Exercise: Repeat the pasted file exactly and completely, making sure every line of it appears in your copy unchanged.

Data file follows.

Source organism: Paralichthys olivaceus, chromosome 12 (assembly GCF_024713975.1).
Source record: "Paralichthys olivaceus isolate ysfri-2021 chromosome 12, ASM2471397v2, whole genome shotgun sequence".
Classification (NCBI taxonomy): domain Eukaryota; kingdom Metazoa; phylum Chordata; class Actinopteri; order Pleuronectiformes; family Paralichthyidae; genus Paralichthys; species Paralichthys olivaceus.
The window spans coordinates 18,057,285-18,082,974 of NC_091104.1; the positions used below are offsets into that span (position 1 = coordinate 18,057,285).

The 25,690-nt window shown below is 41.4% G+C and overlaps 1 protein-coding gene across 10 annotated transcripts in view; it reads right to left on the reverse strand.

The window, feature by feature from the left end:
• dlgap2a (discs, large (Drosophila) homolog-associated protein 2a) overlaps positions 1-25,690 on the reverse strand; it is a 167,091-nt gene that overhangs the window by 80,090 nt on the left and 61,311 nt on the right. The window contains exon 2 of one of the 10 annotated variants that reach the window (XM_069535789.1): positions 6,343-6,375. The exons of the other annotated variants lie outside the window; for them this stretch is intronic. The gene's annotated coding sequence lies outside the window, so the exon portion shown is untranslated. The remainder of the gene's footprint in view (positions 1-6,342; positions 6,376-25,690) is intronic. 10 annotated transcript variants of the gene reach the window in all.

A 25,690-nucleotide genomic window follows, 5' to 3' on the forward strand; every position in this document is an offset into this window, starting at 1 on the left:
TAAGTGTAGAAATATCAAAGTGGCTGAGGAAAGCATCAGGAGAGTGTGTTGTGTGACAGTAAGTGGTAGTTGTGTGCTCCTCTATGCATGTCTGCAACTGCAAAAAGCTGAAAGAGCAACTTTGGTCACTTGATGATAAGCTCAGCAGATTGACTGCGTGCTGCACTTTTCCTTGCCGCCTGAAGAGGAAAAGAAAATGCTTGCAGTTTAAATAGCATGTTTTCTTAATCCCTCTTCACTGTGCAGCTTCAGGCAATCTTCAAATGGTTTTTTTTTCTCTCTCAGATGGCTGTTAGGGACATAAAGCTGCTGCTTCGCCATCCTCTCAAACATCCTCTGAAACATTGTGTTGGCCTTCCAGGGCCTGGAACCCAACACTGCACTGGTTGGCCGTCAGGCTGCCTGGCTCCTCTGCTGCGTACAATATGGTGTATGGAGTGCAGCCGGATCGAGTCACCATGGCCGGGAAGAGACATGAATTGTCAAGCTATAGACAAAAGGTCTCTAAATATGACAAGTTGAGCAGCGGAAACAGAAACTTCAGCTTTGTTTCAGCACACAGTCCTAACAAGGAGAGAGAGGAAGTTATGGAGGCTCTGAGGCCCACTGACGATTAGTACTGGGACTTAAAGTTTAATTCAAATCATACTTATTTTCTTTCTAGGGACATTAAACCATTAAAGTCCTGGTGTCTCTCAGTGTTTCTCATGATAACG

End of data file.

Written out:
Source organism: Paralichthys olivaceus, chromosome 12 (assembly GCF_024713975.1).
Source record: "Paralichthys olivaceus isolate ysfri-2021 chromosome 12, ASM2471397v2, whole genome shotgun sequence".
Classification (NCBI taxonomy): domain Eukaryota; kingdom Metazoa; phylum Chordata; class Actinopteri; order Pleuronectiformes; family Paralichthyidae; genus Paralichthys; species Paralichthys olivaceus.
The window spans coordinates 18,057,285-18,082,974 of NC_091104.1; the positions used below are offsets into that span (position 1 = coordinate 18,057,285).

The 25,690-nt window shown below is 41.4% G+C and overlaps 1 protein-coding gene across 10 annotated transcripts in view; it reads right to left on the reverse strand.

The window, feature by feature from the left end:
• dlgap2a (discs, large (Drosophila) homolog-associated protein 2a) overlaps positions 1-25,690 on the reverse strand; it is a 167,091-nt gene that overhangs the window by 80,090 nt on the left and 61,311 nt on the right. The window contains exon 2 of one of the 10 annotated variants that reach the window (XM_069535789.1): positions 6,343-6,375. The exons of the other annotated variants lie outside the window; for them this stretch is intronic. The gene's annotated coding sequence lies outside the window, so the exon portion shown is untranslated. The remainder of the gene's footprint in view (positions 1-6,342; positions 6,376-25,690) is intronic. 10 annotated transcript variants of the gene reach the window in all.

A 25,690-nucleotide genomic window follows, 5' to 3' on the forward strand; every position in this document is an offset into this window, starting at 1 on the left:
TAAGTGTAGAAATATCAAAGTGGCTGAGGAAAGCATCAGGAGAGTGTGTTGTGTGACAGTAAGTGGTAGTTGTGTGCTCCTCTATGCATGTCTGCAACTGCAAAAAGCTGAAAGAGCAACTTTGGTCACTTGATGATAAGCTCAGCAGATTGACTGCGTGCTGCACTTTTCCTTGCCGCCTGAAGAGGAAAAGAAAATGCTTGCAGTTTAAATAGCATGTTTTCTTAATCCCTCTTCACTGTGCAGCTTCAGGCAATCTTCAAATGGTTTTTTTTTCTCTCTCAGATGGCTGTTAGGGACATAAAGCTGCTGCTTCGCCATCCTCTCAAACATCCTCTGAAACATTGTGTTGGCCTTCCAGGGCCTGGAACCCAACACTGCACTGGTTGGCCGTCAGGCTGCCTGGCTCCTCTGCTGCGTACAATATGGTGTATGGAGTGCAGCCGGATCGAGTCACCATGGCCGGGAAGAGACATGAATTGTCAAGCTATAGACAAAAGGTCTCTAAATATGACAAGTTGAGCAGCGGAAACAGAAACTTCAGCTTTGTTTCAGCACACAGTCCTAACAAGGAGAGAGAGGAAGTTATGGAGGCTCTGAGGCCCACTGACGATTAGTACTGGGACTTAAAGTTTAATTCAAATCATACTTATTTTCTTTCTAGGGACATTAAACCATTAAAGTCCTGGTGTCTCTCAGTGTTTCTCATGATAACG